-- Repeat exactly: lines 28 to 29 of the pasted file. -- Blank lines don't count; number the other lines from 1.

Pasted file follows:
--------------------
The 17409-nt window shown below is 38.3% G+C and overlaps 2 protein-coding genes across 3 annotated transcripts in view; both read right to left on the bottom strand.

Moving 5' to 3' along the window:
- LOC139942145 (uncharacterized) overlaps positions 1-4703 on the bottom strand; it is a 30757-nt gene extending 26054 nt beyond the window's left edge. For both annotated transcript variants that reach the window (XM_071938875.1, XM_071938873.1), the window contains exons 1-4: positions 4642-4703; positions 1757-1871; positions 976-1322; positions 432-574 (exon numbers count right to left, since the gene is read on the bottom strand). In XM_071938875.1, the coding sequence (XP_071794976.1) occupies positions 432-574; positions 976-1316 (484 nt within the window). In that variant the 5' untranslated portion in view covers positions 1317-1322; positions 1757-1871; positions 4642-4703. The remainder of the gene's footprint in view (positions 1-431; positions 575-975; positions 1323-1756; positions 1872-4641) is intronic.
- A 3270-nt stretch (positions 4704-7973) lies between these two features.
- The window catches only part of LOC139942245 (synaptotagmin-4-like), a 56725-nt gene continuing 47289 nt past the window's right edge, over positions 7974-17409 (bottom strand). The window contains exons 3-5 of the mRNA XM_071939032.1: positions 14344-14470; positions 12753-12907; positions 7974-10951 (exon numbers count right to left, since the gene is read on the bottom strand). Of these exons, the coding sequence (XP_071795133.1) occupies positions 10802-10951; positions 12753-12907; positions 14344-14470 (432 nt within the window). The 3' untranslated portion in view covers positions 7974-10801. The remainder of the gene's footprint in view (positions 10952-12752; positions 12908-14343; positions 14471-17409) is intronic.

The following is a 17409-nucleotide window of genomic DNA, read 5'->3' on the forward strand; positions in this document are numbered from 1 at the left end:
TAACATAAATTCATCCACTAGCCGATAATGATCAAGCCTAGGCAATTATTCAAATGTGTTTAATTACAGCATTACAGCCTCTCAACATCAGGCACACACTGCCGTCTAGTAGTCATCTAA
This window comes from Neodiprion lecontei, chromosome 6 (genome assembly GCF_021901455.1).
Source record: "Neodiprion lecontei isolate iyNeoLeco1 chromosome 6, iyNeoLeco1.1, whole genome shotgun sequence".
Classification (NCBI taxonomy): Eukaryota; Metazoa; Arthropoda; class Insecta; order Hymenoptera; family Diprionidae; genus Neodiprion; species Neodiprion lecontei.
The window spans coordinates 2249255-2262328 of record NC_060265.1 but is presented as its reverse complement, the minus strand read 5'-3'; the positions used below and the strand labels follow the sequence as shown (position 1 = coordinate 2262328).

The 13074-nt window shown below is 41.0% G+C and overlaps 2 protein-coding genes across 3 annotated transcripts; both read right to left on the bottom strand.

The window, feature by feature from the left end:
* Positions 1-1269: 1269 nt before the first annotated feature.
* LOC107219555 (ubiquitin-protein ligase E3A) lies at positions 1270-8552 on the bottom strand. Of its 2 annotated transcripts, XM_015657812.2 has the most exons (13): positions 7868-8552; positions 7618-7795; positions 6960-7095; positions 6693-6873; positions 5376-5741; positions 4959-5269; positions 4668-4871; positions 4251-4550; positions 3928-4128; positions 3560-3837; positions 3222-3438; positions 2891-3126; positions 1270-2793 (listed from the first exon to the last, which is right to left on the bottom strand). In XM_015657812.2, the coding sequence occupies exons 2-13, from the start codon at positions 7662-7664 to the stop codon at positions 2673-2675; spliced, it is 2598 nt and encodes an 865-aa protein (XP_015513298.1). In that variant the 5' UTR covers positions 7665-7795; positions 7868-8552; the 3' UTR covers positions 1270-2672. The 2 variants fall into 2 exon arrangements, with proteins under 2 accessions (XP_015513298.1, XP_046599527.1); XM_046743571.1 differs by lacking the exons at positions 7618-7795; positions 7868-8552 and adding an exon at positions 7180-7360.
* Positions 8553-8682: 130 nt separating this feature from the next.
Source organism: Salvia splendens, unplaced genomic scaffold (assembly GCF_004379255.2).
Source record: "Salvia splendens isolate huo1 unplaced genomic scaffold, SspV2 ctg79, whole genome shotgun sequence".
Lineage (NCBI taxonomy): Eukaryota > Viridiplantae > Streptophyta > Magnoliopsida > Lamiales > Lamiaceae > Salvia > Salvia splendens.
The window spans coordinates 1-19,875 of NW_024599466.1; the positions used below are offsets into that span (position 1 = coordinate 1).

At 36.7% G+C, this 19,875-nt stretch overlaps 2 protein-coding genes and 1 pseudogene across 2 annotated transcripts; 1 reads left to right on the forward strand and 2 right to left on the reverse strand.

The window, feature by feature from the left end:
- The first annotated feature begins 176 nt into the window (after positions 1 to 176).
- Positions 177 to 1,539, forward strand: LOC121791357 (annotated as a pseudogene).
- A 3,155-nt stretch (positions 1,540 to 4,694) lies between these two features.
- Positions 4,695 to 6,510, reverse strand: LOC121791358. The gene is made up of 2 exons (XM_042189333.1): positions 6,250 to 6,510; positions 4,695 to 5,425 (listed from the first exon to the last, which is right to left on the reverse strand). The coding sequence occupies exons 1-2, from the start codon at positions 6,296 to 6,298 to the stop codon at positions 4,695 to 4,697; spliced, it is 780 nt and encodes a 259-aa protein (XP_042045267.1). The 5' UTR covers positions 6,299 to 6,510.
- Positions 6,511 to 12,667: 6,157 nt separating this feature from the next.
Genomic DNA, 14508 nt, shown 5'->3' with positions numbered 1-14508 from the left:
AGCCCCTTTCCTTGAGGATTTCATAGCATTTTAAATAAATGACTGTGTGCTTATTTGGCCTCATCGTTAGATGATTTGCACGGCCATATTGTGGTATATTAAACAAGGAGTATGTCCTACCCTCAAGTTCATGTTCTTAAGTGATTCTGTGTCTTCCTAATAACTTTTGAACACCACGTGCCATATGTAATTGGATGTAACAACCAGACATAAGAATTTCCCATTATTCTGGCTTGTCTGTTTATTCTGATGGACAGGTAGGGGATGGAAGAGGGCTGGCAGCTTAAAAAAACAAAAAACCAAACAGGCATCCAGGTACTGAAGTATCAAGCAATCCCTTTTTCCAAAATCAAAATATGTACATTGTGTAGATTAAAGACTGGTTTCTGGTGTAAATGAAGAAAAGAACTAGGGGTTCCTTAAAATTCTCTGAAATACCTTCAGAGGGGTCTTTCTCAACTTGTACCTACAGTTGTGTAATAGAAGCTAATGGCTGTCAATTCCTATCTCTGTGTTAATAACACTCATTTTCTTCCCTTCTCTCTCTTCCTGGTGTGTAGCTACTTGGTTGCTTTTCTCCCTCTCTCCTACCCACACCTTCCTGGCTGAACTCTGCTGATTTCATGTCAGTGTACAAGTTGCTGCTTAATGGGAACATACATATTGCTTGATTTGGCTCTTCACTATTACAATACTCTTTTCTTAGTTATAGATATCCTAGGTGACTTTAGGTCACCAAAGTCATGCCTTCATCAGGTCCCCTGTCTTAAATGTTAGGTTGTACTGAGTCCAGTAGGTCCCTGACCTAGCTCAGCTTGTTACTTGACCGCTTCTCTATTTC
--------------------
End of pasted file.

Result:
Genomic DNA, 14508 nt, shown 5'->3' with positions numbered 1-14508 from the left:
AGCCCCTTTCCTTGAGGATTTCATAGCATTTTAAATAAATGACTGTGTGCTTATTTGGCCTCATCGTTAGATGATTTGCACGGCCATATTGTGGTATATTAAACAAGGAGTATGTCCTACCCTCAAGTTCATGTTCTTAAGTGATTCTGTGTCTTCCTAATAACTTTTGAACACCACGTGCCATATGTAATTGGATGTAACAACCAGACATAAGAATTTCCCATTATTCTGGCTTGTCTGTTTATTCTGATGGACAGGTAGGGGATGGAAGAGGGCTGGCAGCTTAAAAAAACAAAAAACCAAACAGGCATCCAGGTACTGAAGTATCAAGCAATCCCTTTTTCCAAAATCAAAATATGTACATTGTGTAGATTAAAGACTGGTTTCTGGTGTAAATGAAGAAAAGAACTAGGGGTTCCTTAAAATTCTCTGAAATACCTTCAGAGGGGTCTTTCTCAACTTGTACCTACAGTTGTGTAATAGAAGCTAATGGCTGTCAATTCCTATCTCTGTGTTAATAACACTCATTTTCTTCCCTTCTCTCTCTTCCTGGTGTGTAGCTACTTGGTTGCTTTTCTCCCTCTCTCCTACCCACACCTTCCTGGCTGAACTCTGCTGATTTCATGTCAGTGTACAAGTTGCTGCTTAATGGGAACATACATATTGCTTGATTTGGCTCTTCACTATTACAATACTCTTTTCTTAGTTATAGATATCCTAGGTGACTTTAGGTCACCAAAGTCATGCCTTCATCAGGTCCCCTGTCTTAAATGTTAGGTTGTACTGAGTCCAGTAGGTCCCTGACCTAGCTCAGCTTGTTACTTGACCGCTTCTCTATTTC